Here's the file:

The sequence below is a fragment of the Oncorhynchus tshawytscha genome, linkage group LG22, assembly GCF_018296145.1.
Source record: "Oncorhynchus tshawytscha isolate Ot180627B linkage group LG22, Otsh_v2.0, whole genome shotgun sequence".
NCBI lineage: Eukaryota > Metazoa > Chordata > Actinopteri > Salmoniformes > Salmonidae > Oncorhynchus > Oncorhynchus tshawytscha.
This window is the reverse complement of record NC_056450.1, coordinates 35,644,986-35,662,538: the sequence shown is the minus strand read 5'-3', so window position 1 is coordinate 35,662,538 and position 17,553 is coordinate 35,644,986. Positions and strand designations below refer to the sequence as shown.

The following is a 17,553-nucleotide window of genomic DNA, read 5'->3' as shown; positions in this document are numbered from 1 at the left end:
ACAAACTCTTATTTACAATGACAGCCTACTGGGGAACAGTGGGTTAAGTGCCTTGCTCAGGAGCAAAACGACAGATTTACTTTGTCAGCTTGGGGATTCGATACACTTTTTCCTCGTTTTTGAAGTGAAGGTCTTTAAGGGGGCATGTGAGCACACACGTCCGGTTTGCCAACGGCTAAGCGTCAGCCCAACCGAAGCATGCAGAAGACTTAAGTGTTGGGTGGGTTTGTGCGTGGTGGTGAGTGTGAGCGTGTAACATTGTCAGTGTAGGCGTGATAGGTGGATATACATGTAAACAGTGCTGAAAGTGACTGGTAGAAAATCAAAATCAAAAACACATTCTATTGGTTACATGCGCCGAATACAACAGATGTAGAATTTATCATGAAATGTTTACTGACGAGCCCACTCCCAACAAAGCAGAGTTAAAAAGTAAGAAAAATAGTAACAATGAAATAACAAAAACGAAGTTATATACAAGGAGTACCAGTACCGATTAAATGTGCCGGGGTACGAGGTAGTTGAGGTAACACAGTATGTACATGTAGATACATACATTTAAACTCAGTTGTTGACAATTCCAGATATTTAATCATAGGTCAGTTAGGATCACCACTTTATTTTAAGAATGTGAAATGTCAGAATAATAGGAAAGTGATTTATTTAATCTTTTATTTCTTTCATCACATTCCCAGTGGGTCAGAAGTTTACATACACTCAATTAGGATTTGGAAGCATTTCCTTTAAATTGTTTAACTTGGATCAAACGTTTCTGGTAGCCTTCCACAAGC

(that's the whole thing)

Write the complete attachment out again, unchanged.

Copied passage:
The sequence below is a fragment of the Oncorhynchus tshawytscha genome, linkage group LG22, assembly GCF_018296145.1.
Source record: "Oncorhynchus tshawytscha isolate Ot180627B linkage group LG22, Otsh_v2.0, whole genome shotgun sequence".
NCBI lineage: Eukaryota > Metazoa > Chordata > Actinopteri > Salmoniformes > Salmonidae > Oncorhynchus > Oncorhynchus tshawytscha.
This window is the reverse complement of record NC_056450.1, coordinates 35,644,986-35,662,538: the sequence shown is the minus strand read 5'-3', so window position 1 is coordinate 35,662,538 and position 17,553 is coordinate 35,644,986. Positions and strand designations below refer to the sequence as shown.

The following is a 17,553-nucleotide window of genomic DNA, read 5'->3' as shown; positions in this document are numbered from 1 at the left end:
ACAAACTCTTATTTACAATGACAGCCTACTGGGGAACAGTGGGTTAAGTGCCTTGCTCAGGAGCAAAACGACAGATTTACTTTGTCAGCTTGGGGATTCGATACACTTTTTCCTCGTTTTTGAAGTGAAGGTCTTTAAGGGGGCATGTGAGCACACACGTCCGGTTTGCCAACGGCTAAGCGTCAGCCCAACCGAAGCATGCAGAAGACTTAAGTGTTGGGTGGGTTTGTGCGTGGTGGTGAGTGTGAGCGTGTAACATTGTCAGTGTAGGCGTGATAGGTGGATATACATGTAAACAGTGCTGAAAGTGACTGGTAGAAAATCAAAATCAAAAACACATTCTATTGGTTACATGCGCCGAATACAACAGATGTAGAATTTATCATGAAATGTTTACTGACGAGCCCACTCCCAACAAAGCAGAGTTAAAAAGTAAGAAAAATAGTAACAATGAAATAACAAAAACGAAGTTATATACAAGGAGTACCAGTACCGATTAAATGTGCCGGGGTACGAGGTAGTTGAGGTAACACAGTATGTACATGTAGATACATACATTTAAACTCAGTTGTTGACAATTCCAGATATTTAATCATAGGTCAGTTAGGATCACCACTTTATTTTAAGAATGTGAAATGTCAGAATAATAGGAAAGTGATTTATTTAATCTTTTATTTCTTTCATCACATTCCCAGTGGGTCAGAAGTTTACATACACTCAATTAGGATTTGGAAGCATTTCCTTTAAATTGTTTAACTTGGATCAAACGTTTCTGGTAGCCTTCCACAAGC